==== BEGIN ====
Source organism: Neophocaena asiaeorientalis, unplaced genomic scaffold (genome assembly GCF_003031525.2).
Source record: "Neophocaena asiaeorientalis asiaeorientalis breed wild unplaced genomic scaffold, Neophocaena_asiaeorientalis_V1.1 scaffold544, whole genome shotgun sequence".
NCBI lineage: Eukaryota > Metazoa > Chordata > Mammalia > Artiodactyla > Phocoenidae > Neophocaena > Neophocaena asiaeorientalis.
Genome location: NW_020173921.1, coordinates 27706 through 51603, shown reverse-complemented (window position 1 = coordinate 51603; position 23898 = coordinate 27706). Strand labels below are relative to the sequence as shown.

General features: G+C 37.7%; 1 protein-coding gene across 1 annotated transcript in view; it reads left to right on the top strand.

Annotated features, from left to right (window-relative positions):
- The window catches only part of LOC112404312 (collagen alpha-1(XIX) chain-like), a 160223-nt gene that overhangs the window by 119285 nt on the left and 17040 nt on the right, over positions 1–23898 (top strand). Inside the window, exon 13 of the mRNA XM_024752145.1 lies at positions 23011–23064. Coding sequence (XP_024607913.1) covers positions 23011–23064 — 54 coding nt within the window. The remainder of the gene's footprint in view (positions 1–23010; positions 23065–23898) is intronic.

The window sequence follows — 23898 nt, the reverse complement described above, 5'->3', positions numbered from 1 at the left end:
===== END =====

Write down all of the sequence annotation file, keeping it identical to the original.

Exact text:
Source organism: Neophocaena asiaeorientalis, unplaced genomic scaffold (genome assembly GCF_003031525.2).
Source record: "Neophocaena asiaeorientalis asiaeorientalis breed wild unplaced genomic scaffold, Neophocaena_asiaeorientalis_V1.1 scaffold544, whole genome shotgun sequence".
NCBI lineage: Eukaryota > Metazoa > Chordata > Mammalia > Artiodactyla > Phocoenidae > Neophocaena > Neophocaena asiaeorientalis.
Genome location: NW_020173921.1, coordinates 27706 through 51603, shown reverse-complemented (window position 1 = coordinate 51603; position 23898 = coordinate 27706). Strand labels below are relative to the sequence as shown.

General features: G+C 37.7%; 1 protein-coding gene across 1 annotated transcript in view; it reads left to right on the top strand.

Annotated features, from left to right (window-relative positions):
- The window catches only part of LOC112404312 (collagen alpha-1(XIX) chain-like), a 160223-nt gene that overhangs the window by 119285 nt on the left and 17040 nt on the right, over positions 1–23898 (top strand). Inside the window, exon 13 of the mRNA XM_024752145.1 lies at positions 23011–23064. Coding sequence (XP_024607913.1) covers positions 23011–23064 — 54 coding nt within the window. The remainder of the gene's footprint in view (positions 1–23010; positions 23065–23898) is intronic.

The window sequence follows — 23898 nt, the reverse complement described above, 5'->3', positions numbered from 1 at the left end: